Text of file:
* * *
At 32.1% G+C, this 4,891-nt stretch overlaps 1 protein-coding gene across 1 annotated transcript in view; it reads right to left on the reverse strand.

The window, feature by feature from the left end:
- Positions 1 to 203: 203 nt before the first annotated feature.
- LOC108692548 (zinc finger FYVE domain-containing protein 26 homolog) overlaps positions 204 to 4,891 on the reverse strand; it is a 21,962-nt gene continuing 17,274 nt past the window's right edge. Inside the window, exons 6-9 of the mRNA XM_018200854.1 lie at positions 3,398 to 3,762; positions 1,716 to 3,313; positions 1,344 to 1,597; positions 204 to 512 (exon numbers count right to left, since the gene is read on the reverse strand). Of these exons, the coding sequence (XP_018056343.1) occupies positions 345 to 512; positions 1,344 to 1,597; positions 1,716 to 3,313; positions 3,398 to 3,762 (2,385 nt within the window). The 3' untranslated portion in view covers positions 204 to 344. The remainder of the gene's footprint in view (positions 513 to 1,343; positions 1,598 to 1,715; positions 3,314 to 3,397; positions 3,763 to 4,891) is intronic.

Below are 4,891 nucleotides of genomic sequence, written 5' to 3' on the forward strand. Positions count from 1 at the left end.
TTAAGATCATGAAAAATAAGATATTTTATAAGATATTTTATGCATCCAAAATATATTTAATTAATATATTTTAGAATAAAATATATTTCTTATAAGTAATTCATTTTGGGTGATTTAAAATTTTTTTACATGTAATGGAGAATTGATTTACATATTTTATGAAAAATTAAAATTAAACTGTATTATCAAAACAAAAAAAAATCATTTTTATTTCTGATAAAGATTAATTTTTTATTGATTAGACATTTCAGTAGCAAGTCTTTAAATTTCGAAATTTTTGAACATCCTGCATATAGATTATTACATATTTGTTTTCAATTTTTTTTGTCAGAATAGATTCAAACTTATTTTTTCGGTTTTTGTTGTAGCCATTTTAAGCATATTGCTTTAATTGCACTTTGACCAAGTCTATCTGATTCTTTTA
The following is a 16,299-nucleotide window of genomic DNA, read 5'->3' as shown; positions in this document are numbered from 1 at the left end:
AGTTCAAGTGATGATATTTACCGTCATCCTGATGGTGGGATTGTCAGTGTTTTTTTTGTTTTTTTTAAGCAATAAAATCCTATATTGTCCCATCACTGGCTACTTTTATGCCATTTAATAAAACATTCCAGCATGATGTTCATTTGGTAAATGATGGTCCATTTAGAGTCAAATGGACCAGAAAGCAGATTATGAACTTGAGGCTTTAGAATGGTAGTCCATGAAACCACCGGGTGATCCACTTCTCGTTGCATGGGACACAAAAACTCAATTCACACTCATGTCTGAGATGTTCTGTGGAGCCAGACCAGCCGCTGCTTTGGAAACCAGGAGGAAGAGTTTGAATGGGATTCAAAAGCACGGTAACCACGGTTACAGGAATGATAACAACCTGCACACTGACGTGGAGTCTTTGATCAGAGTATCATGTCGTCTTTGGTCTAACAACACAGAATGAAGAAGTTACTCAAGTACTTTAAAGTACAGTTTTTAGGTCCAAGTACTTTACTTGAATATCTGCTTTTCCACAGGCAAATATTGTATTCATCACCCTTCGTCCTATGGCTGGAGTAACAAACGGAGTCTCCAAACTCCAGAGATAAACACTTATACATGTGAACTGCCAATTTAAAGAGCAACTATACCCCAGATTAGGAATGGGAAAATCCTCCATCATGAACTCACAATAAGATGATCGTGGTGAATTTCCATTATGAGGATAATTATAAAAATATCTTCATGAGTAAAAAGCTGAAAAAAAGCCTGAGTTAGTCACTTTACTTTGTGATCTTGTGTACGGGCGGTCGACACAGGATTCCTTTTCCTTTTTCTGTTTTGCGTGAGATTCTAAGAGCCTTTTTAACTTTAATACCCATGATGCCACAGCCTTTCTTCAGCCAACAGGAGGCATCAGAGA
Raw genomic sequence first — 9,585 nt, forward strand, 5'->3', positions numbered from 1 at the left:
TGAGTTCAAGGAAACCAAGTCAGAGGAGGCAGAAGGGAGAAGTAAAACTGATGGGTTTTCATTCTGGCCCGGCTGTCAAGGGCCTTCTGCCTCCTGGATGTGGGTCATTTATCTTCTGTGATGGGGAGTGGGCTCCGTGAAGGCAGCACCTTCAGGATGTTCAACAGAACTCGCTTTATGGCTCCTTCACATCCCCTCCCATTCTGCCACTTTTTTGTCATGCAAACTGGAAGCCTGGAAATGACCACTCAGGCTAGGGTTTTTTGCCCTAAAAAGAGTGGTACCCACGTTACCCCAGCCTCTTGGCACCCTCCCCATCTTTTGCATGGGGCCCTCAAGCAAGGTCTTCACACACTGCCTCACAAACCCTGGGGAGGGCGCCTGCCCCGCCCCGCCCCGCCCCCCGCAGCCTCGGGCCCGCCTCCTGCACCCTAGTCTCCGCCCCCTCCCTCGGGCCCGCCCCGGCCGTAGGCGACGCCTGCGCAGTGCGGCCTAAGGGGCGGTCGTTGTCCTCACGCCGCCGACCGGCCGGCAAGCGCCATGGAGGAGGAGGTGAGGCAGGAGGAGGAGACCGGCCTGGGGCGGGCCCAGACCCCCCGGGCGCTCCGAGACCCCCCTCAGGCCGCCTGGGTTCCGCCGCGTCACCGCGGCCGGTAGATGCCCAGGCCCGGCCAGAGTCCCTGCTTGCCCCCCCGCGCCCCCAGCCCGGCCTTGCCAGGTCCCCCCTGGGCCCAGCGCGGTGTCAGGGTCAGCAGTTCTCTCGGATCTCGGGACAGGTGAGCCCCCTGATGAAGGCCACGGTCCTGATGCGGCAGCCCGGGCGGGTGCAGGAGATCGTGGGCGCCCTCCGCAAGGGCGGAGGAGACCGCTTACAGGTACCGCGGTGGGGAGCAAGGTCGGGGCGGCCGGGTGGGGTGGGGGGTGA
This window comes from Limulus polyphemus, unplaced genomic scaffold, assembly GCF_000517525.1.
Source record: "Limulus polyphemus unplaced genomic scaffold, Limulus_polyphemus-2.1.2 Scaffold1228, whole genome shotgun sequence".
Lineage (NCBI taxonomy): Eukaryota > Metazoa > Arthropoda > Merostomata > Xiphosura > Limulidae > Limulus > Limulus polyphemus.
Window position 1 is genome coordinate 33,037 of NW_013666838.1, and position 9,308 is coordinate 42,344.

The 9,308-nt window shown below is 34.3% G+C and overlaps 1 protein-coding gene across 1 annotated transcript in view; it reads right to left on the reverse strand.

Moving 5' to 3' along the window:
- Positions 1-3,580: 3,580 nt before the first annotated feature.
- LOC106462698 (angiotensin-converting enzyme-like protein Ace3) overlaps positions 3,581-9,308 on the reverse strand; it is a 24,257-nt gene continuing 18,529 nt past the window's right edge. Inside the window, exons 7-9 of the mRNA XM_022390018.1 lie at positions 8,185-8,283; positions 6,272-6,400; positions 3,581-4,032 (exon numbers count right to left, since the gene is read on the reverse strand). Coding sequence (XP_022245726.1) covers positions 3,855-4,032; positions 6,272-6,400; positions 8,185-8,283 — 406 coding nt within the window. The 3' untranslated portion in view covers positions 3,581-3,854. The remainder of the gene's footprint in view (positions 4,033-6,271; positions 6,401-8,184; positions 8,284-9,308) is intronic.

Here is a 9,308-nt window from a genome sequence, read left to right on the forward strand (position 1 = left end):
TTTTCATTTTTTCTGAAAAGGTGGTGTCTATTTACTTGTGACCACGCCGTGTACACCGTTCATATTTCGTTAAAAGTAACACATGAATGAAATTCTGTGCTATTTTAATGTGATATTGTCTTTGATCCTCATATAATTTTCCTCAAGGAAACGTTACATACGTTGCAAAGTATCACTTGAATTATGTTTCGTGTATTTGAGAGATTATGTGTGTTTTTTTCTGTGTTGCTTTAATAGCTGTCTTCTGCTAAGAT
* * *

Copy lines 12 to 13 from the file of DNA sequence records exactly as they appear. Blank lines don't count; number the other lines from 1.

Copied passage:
Source record: "Limulus polyphemus unplaced genomic scaffold, Limulus_polyphemus-2.1.2 Scaffold1228, whole genome shotgun sequence".
Lineage (NCBI taxonomy): Eukaryota > Metazoa > Arthropoda > Merostomata > Xiphosura > Limulidae > Limulus > Limulus polyphemus.